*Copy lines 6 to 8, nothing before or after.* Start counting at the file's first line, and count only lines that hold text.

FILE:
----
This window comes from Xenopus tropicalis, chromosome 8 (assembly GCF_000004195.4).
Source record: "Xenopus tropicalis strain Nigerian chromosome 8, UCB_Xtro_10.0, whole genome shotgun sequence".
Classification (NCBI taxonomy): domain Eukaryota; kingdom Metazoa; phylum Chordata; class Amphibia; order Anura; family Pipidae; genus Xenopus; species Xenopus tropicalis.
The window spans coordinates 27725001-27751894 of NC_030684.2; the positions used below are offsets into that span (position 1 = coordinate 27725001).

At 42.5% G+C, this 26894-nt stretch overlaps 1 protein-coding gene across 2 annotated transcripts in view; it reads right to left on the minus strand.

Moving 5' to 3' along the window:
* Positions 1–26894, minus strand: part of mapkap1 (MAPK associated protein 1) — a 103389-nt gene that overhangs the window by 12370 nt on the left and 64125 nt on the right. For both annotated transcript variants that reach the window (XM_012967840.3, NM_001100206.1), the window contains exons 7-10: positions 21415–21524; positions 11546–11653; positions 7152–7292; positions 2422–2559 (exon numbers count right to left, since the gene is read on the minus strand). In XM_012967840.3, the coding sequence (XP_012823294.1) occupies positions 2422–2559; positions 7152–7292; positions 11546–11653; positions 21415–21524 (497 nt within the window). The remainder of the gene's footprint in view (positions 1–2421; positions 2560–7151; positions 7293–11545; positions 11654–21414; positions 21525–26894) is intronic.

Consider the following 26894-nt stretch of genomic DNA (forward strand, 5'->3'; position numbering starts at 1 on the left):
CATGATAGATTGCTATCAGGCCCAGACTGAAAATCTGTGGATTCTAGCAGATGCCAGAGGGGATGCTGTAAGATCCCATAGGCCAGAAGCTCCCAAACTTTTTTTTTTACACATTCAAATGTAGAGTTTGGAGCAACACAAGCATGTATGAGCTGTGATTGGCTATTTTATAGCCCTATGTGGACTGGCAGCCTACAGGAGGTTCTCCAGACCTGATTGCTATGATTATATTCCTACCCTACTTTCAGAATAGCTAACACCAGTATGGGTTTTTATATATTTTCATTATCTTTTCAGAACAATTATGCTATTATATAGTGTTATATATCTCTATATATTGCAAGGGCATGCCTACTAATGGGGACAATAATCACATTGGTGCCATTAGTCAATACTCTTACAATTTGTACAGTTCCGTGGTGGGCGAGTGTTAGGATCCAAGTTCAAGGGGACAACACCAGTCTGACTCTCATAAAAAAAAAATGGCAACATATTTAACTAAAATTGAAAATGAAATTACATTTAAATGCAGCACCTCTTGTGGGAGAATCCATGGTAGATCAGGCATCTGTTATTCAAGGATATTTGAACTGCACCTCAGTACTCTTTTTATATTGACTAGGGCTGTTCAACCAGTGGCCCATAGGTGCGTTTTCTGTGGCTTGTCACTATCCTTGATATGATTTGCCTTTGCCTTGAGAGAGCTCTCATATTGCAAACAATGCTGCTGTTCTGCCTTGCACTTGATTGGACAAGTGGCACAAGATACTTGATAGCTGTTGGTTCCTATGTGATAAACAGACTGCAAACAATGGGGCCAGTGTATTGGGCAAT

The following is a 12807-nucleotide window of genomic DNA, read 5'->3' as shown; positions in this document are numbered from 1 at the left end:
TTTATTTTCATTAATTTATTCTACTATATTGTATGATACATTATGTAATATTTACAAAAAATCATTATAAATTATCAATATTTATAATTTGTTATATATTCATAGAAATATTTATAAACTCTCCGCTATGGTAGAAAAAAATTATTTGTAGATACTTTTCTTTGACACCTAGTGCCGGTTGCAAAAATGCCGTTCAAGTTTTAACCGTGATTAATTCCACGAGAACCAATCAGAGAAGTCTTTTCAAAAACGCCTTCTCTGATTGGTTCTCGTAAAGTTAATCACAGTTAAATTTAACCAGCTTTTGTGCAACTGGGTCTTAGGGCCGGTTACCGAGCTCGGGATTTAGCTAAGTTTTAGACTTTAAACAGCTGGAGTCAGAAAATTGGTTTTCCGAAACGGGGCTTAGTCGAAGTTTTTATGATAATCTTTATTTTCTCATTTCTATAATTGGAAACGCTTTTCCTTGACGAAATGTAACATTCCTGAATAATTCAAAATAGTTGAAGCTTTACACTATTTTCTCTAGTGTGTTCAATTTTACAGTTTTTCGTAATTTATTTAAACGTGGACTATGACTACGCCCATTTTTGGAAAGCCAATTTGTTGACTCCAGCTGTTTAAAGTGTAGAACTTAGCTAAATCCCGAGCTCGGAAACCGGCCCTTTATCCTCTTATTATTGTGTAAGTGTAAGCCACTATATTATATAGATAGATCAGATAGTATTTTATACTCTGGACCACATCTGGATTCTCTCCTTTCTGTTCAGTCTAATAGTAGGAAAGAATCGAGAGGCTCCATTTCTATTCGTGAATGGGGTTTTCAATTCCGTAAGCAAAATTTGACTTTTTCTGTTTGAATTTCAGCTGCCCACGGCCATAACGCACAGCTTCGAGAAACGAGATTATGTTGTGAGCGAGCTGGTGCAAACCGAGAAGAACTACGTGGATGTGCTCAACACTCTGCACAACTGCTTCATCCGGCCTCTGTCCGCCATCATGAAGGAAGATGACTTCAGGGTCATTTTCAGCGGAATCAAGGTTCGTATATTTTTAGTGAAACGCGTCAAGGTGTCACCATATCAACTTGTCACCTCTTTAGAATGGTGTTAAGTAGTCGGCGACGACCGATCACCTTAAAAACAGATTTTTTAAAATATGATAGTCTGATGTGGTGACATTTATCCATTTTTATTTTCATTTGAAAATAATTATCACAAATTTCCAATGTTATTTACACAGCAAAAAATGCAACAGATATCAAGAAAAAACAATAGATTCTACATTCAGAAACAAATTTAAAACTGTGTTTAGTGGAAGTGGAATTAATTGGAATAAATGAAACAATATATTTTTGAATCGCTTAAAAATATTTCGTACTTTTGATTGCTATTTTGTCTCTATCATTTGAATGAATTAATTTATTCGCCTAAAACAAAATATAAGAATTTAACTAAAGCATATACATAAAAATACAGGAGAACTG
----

Moving 5' to 3' along the window:
* Positions 1–26894, minus strand: part of mapkap1 (MAPK associated protein 1) — a 103389-nt gene that overhangs the window by 12370 nt on the left and 64125 nt on the right. For both annotated transcript variants that reach the window (XM_012967840.3, NM_001100206.1), the window contains exons 7-10: positions 21415–21524; positions 11546–11653; positions 7152–7292; positions 2422–2559 (exon numbers count right to left, since the gene is read on the minus strand). In XM_012967840.3, the coding sequence (XP_012823294.1) occupies positions 2422–2559; positions 7152–7292; positions 11546–11653; positions 21415–21524 (497 nt within the window). The remainder of the gene's footprint in view (positions 1–2421; positions 2560–7151; positions 7293–11545; positions 11654–21414; positions 21525–26894) is intronic.

Consider the following 26894-nt stretch of genomic DNA (forward strand, 5'->3'; position numbering starts at 1 on the left):